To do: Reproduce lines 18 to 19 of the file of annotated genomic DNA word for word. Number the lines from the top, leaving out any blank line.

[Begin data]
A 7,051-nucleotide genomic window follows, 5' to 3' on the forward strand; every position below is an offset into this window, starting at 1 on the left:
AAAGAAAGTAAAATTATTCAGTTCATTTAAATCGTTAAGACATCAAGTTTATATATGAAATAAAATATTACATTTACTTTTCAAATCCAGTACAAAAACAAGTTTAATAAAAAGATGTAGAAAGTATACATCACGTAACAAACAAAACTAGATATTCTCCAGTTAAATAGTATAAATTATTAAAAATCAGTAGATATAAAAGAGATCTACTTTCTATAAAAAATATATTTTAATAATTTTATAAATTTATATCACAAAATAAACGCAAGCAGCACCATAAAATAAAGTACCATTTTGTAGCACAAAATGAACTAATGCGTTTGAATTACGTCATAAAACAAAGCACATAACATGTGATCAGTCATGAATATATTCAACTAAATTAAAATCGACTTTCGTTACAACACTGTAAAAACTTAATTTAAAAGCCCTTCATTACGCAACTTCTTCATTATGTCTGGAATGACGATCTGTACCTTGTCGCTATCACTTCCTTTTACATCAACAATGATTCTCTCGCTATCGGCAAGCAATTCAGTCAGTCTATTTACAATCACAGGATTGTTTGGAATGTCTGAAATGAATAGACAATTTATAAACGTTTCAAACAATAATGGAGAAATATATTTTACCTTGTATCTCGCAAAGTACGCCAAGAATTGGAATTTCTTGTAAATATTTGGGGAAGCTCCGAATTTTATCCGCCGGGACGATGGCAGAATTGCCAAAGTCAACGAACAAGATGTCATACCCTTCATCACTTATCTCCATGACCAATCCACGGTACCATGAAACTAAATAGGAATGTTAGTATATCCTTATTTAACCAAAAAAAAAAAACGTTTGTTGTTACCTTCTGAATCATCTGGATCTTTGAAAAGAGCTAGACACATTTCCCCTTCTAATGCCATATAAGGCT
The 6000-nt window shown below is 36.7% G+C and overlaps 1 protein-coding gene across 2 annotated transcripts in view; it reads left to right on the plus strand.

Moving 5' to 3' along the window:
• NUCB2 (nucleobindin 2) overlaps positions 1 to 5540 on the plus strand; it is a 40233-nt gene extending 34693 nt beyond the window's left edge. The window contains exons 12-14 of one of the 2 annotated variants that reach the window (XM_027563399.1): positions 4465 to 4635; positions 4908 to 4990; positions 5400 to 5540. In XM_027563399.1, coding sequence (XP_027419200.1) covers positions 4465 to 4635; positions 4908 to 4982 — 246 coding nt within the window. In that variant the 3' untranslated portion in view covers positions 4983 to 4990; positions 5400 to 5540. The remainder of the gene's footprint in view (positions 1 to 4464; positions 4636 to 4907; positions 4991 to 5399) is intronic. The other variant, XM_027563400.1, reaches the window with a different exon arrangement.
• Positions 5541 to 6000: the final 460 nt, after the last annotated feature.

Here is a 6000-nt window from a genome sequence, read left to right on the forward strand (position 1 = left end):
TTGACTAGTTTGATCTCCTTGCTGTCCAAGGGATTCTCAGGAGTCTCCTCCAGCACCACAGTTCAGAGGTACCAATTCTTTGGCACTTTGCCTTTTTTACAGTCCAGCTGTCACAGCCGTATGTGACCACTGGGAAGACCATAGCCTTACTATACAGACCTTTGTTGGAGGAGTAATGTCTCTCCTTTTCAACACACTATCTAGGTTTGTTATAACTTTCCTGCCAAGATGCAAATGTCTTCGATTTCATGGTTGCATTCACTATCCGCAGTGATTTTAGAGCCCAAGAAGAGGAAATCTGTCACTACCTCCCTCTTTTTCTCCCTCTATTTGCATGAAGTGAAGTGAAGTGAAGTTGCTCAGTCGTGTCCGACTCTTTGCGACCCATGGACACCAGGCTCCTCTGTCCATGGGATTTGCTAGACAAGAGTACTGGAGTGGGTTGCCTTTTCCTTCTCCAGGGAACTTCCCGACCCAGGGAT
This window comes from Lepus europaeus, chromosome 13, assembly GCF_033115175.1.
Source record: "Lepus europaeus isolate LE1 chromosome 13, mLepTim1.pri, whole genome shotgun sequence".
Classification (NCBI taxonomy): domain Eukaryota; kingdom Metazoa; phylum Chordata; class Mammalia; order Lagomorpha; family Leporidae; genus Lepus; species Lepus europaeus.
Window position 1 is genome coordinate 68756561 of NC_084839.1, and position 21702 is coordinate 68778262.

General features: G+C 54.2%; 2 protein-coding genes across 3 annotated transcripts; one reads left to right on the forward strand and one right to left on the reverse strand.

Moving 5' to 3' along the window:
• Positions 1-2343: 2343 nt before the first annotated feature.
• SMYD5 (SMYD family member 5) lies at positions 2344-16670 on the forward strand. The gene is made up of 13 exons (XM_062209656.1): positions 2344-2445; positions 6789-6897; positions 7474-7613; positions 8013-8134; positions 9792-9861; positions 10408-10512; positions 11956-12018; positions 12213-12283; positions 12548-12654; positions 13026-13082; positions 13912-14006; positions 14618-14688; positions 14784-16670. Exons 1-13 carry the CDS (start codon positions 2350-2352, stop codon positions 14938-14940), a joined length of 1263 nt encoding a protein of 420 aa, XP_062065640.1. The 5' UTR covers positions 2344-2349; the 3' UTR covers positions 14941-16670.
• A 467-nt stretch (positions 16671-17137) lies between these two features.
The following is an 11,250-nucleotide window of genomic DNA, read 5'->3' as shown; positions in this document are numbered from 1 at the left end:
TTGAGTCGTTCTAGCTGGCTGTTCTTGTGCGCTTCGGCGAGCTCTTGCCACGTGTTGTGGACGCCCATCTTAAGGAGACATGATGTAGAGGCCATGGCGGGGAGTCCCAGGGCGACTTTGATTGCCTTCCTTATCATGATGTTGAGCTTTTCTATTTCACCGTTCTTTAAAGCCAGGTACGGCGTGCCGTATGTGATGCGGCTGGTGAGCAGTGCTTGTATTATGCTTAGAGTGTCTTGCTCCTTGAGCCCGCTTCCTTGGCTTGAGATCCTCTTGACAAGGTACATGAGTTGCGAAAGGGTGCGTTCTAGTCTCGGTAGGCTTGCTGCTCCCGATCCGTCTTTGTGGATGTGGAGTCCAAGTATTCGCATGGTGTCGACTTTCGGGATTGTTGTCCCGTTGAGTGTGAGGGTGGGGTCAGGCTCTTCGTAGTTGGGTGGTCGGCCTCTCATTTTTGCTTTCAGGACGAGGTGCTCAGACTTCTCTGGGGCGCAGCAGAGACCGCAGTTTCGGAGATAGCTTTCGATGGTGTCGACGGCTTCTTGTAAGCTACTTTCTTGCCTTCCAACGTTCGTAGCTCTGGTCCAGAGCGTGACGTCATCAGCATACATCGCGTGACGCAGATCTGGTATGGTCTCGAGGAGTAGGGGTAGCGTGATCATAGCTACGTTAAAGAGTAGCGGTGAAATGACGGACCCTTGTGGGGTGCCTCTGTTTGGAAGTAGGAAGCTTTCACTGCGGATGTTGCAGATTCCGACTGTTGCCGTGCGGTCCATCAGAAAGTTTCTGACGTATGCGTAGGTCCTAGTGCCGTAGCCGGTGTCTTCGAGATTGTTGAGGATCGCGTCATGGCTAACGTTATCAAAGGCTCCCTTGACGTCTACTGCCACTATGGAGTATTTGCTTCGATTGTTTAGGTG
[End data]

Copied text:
The following is an 11,250-nucleotide window of genomic DNA, read 5'->3' as shown; positions in this document are numbered from 1 at the left end:
TTGAGTCGTTCTAGCTGGCTGTTCTTGTGCGCTTCGGCGAGCTCTTGCCACGTGTTGTGGACGCCCATCTTAAGGAGACATGATGTAGAGGCCATGGCGGGGAGTCCCAGGGCGACTTTGATTGCCTTCCTTATCATGATGTTGAGCTTTTCTATTTCACCGTTCTTTAAAGCCAGGTACGGCGTGCCGTATGTGATGCGGCTGGTGAGCAGTGCTTGTATTATGCTTAGAGTGTCTTGCTCCTTGAGCCCGCTTCCTTGGCTTGAGATCCTCTTGACAAGGTACATGAGTTGCGAAAGGGTGCGTTCTAGTCTCGGTAGGCTTGCTGCTCCCGATCCGTCTTTGTGGATGTGGAGTCCAAGTATTCGCATGGTGTCGACTTTCGGGATTGTTGTCCCGTTGAGTGTGAGGGTGGGGTCAGGCTCTTCGTAGTTGGGTGGTCGGCCTCTCATTTTTGCTTTCAGGACGAGGTGCTCAGACTTCTCTGGGGCGCAGCAGAGACCGCAGTTTCGGAGATAGCTTTCGATGGTGTCGACGGCTTCTTGTAAGCTACTTTCTTGCCTTCCAACGTTCGTAGCTCTGGTCCAGAGCGTGACGTCATCAGCATACATCGCGTGACGCAGATCTGGTATGGTCTCGAGGAGTAGGGGTAGCGTGATCATAGCTACGTTAAAGAGTAGCGGTGAAATGACGGACCCTTGTGGGGTGCCTCTGTTTGGAAGTAGGAAGCTTTCACTGCGGATGTTGCAGATTCCGACTGTTGCCGTGCGGTCCATCAGAAAGTTTCTGACGTATGCGTAGGTCCTAGTGCCGTAGCCGGTGTCTTCGAGATTGTTGAGGATCGCGTCATGGCTAACGTTATCAAAGGCTCCCTTGACGTCTACTGCCACTATGGAGTATTTGCTTCGATTGTTTAGGTG